In August, I was asked to share some of the ‘cutting-edge essence” of my 35 years of experience with OBE in two seminars at the University of Pretoria. It was an exciting day for me – an opportunity to address some of the most basic concepts surrounding OBE thinking and practice in South Africa and elsewhere, and to respond to a host of deep and challenging questions about learners, learning and learning systems.
The audience appeared to resonate strongly with five major issues:
Their deeply ingrained structures, thinking, programmes and practices make it virtually impossible for schools to implement the purpose-driven, learner-responsive, flexible nature of genuine outcome-based models. The curriculum box, time box, grade-level box, opportunity box, testing box, marking box, achievement box, school box and classroom box all severely constrain how teachers and learners function and think about ‘outcomes”. With education defined by and organised around these many layers of inflexible boxes, it requires enormous insight and commitment from teachers to use outcomes to impact significantly on these entrenched practices.
‘CBO” stands for things like curriculum- based outcomes, content-bound objectives, calendar-based opportunities, convention-bound orientations, convenience-based operations, and compliance-bound obedience — to name a few. And all of these CBOs directly reflect and reinforce the entrenched boxes noted above.
This reflects what learners can do with what they know.
OBE’s focus on competence means that learning is expanded and enriched by adding a second critical element to our content-dominated curriculum thinking and designs. Competence, doing, action, performance and application are all closely related, and they all compel us to focus on the action verbs we use in writing/defining outcomes. Why? Because the nature of an outcome — the kind of action/process/competence/performance we want our learners to carry out — is going to be determined by the verb or verbs we use in defining that outcome.
For example, if we were to use the not-very-powerful verb ‘list” in an outcome, it would directly imply that:
a) we want our learners to be able to develop the competence of listing;
b) we are committed to teaching them how to list;
c) our assessment will ask them to list; and
d) our reporting will document that they can list — regardless of the content involved.
If these four conditions are not met, we will have violated OBE’s fundamental ‘laws of alignment” — making sure that our classroom practices directly match and support our outcomes.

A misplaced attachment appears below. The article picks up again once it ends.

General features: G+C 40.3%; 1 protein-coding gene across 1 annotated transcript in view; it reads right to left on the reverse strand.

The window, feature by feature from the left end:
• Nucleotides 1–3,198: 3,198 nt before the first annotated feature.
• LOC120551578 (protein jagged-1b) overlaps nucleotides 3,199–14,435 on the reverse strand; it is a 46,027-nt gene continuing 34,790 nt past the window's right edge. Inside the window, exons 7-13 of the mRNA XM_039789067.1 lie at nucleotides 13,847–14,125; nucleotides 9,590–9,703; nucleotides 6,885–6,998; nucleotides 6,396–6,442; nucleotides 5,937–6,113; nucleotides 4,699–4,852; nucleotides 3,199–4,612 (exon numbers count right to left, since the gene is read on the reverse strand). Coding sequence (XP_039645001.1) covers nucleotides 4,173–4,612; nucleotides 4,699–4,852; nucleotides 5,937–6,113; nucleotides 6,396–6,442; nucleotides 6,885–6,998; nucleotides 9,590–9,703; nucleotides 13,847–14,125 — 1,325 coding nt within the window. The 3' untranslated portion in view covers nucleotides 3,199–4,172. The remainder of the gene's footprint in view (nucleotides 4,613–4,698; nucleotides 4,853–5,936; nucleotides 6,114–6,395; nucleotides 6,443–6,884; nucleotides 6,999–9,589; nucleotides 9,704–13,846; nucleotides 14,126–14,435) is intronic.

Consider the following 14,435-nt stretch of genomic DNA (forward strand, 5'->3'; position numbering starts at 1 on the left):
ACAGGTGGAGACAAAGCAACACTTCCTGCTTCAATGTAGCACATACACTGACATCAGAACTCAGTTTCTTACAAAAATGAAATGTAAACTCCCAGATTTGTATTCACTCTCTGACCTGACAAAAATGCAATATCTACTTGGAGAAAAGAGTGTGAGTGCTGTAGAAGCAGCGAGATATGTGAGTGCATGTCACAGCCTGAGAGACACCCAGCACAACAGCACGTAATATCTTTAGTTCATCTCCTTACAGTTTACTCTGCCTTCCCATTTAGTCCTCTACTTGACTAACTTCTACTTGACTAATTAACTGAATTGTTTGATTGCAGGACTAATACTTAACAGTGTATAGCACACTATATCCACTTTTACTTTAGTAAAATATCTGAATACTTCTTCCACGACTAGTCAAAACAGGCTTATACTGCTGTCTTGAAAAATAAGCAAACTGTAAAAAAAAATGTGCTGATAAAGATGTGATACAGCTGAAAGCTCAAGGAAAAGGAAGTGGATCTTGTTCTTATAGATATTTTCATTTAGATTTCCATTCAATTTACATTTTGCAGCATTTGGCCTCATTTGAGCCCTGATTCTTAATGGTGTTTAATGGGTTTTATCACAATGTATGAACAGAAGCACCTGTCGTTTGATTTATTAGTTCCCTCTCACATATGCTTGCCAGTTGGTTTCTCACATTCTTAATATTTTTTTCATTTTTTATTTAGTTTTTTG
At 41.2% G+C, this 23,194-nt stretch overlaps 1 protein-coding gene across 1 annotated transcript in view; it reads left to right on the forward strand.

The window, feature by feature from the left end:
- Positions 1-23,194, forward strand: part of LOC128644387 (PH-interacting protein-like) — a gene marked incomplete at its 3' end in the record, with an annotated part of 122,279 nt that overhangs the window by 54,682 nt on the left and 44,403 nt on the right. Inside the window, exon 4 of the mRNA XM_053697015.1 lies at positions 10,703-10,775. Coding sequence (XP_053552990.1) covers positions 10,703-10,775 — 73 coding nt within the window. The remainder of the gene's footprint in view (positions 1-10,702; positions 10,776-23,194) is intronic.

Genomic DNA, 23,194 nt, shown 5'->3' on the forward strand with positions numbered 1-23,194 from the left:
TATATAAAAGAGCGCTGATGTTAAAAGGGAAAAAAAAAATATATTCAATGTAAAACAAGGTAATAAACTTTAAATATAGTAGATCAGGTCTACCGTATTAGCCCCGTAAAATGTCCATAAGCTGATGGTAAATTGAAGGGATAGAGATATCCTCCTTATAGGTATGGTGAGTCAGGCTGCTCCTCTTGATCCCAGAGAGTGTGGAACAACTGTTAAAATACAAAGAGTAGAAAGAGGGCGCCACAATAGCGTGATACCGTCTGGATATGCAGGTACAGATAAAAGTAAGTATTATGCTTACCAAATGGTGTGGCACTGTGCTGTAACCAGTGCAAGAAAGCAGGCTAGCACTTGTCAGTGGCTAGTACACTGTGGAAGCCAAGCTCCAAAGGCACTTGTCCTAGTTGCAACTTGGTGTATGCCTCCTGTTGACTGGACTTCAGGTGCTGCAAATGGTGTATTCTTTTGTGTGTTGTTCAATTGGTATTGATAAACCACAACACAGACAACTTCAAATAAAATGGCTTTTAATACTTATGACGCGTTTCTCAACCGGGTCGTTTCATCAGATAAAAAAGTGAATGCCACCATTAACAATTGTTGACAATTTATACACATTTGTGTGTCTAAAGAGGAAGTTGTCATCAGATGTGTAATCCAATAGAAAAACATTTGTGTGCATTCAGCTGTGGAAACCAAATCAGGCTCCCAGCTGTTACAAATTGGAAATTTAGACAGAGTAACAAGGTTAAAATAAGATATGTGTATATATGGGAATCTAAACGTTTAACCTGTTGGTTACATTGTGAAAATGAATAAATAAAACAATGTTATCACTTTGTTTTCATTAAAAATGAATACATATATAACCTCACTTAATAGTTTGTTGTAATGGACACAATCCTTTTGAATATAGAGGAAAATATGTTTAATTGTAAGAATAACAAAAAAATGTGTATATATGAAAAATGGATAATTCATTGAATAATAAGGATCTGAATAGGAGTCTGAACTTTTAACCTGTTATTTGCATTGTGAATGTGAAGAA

If we were to use the more powerful verb ‘explain” instead — or the even-more-powerful verb ‘design” — the same four laws and conditions would still apply, as they would with any other action verb that we used.
Competence — a demonstration of learning — varies enormously in the complexity and significance of the skills it embodies.
My August workshops described six different ‘forms” that competence takes. At one end of my continuum are the narrow, specific, content-focused micro skills that we often ask students to demonstrate as they engage with small chunks of prescribed curriculum in small, prescribed chunks of time.
Competence becomes more complex, highly integrated and genuinely ‘transformational” as we move along this continuum, with each step requiring much more curriculum and much more time to develop and refine the skills implied. At the far end of the continuum lies the most complex form of all — what sociologists call ‘life roles”. They are the highly complex, integrated, context-driven role performances that life requires of us as citizens, parents, employers and career professionals. Role performances are the true future-focused, long-term ‘acid test” outcomes of any curriculum, and they take many years of focused endeavour to develop and refine.
Imagine thinking of the two most specific micro forms of competence as ‘bricks”; the two intermediate forms as ‘walls”; and the two most macro forms as ‘castles” — what genuinely transformational approaches to OBE call ‘exit outcomes”. Using this metaphor, the workshops explored three simple propositions:
1) a pile of bricks isn’t a wall;
2) a bunch of walls isn’t a castle; and
3) building a castle requires a carefully designed configuration of bricks, walls and other materials.
We lamented the fact that too many South African teachers have been led to believe that being in the brick-making business is the same as being in the castle-building business.
Learning to build castles requires more than competence in its various forms. My latest work shows that harmonious learning, living and leadership all rest on five pillars, each beginning with the letter C. They are: consciousness (deep awareness of the possibilities open to us in every moment); creativity (and the desire to use our powerful imaginations); collaboration (and the power that comes from acting in true community); compassion (seeking to serve and enhance the greater good in the world); plus competence.
Ultimately what really matters in the long run is the kind of human beings who leave our classrooms, not the academic content they memorise in order to pass examinations.
Dr William Spady is the founder of the HeartLight South Africa Trust in Port Elizabeth